sequences and cues to use, but they don't. They don't identify these
accurately and lock them in during training.
For example, what are the last two things you do before the calf
is released? What do you look at? What do you have in your mind?
What are you doing with your hands? These are critical pieces of
data to know. If you do NOT know these, under pressure, your mind
will tend to wander, jump around, feel lost, get distracted and
make things up. These cues and sequences (also called routines or
rituals) give you a secure, known, peace-of-mind feeling that all
is well, and that you know exactly what you are doing. Think of
this. You are a highly experienced rider. You know all about caring
for your horse, transportation, the saddle and other gear you put
on the horse, etc, etc. etc. This is called technique.
Well, there is also mental technique. When we talk about the cues
and rituals, this is the part of your mental game that is often
missing. And this makes you feel out of sorts and lost. You'll come
back after an event and say, "I really don't know what happened
out there. All I know is I was not myself." Well, this lost
feeling is from not identifying and training your cues and sequences.
THAT is what makes you feel lost. You are focusing on the wrong
cues when you are in the heat of battle.
So my advice is to go back to training and carefully identify these
factors. The moment you do that, the better you will feel. Then
you'll go to a competition and feel the same security and confidence
you have in practice.
Now you have some new insights into the mental game of team roping.
And now you know more about how to manage your mind, and how to
be less perfectionistic. You know how to identify your cues and
rituals to improve your focus. Take these out to your next roping
competition and put them to good use. Good luck!
For a comprehensive overview of your mental abilities you need an
assessment instrument that identifies your complete mental strengths
and weaknesses. Here is a free, easy-to-take 65-item sport
psychology assessment tool you can score right on the spot.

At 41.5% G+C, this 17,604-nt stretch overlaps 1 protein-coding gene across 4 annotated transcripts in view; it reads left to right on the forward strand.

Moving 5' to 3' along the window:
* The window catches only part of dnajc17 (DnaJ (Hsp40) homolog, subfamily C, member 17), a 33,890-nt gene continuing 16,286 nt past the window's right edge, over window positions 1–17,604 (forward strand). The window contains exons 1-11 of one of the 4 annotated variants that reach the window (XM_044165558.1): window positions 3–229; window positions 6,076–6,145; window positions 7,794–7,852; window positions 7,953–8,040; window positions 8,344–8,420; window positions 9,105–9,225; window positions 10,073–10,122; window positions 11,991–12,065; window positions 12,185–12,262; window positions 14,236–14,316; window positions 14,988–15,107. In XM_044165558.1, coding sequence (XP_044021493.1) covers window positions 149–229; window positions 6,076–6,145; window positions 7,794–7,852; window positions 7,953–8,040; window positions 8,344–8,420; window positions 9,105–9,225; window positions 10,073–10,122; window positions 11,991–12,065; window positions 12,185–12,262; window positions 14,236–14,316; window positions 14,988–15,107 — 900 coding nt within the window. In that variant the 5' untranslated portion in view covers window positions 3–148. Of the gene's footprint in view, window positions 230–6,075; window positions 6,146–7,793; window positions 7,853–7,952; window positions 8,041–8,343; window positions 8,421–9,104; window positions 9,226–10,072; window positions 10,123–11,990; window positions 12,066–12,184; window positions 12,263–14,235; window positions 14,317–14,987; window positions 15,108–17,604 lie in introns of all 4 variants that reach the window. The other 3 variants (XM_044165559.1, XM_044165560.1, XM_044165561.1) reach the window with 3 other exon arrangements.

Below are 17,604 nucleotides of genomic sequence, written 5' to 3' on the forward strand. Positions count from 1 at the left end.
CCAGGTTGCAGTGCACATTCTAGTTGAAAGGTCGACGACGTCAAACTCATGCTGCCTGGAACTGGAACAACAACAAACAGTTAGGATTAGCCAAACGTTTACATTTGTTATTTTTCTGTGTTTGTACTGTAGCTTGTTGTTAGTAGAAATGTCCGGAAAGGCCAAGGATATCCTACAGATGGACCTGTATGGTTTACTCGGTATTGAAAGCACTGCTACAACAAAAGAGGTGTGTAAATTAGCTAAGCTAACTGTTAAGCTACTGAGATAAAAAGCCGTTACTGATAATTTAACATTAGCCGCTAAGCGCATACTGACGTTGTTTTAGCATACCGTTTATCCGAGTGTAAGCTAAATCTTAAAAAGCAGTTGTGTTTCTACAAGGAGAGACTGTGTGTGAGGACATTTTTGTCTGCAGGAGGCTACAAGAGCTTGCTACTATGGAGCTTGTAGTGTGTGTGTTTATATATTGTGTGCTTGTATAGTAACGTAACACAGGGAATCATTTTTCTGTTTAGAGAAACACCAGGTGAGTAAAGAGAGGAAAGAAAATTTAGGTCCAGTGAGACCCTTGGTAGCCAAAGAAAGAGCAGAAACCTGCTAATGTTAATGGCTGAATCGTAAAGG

This assessment gives you a quick snapshot of your strengths and
weaknesses in your mental game. You can use this as a guide in creating
your own mental training program, or as the basis for a program
you undertake with mental coach
Bill Cole, MS, MA to improve your mental game. This assessment
would be an excellent first step to help you get the big picture
about your mental game.
Copyright © 2014 Bill Cole, MS, MA. All rights reserved.
Bill Cole, MS, MA, a leading authority on sports psychology, peak performance,
mental toughness and coaching, is founder and CEO of William
B. Cole Consultants, a consulting firm that helps sports teams and individuals
achieve more success. He is also the Founder and President of the International
Mental Game Coaching Association, an organization dedicated to advancing
the research, development, professionalism and growth of mental game coaching
worldwide. He is a multiple Hall-Of-Fame honoree as an athlete, coach and school
alumnus, an award-winning scholar-athlete, published author of books and articles,
and has coached at the highest levels of major-league pro sports and big-time
Free Article Republishing Rights
You have our advance permission to republish this article, as long as you
do not sell it. The author's name, copyright notice (Copyright © Bill Cole,
MS, MA) and web address (SportsPsychologyCoaching.com)
must appear in all reprinted articles. If the article appears on a website or
in an e-zine, the article must include a link to a page in the
Sports Psychology Coaching website. We would also appreciate your including
the author's bio and full contact information in your article, although this
is not a requirement. For additional information, see our full article
republishing permission guidelines.
The mental game of team roping
Bill Cole, MS, MA doing mental game coaching at the World
Team Roping Championships in Las Vegas.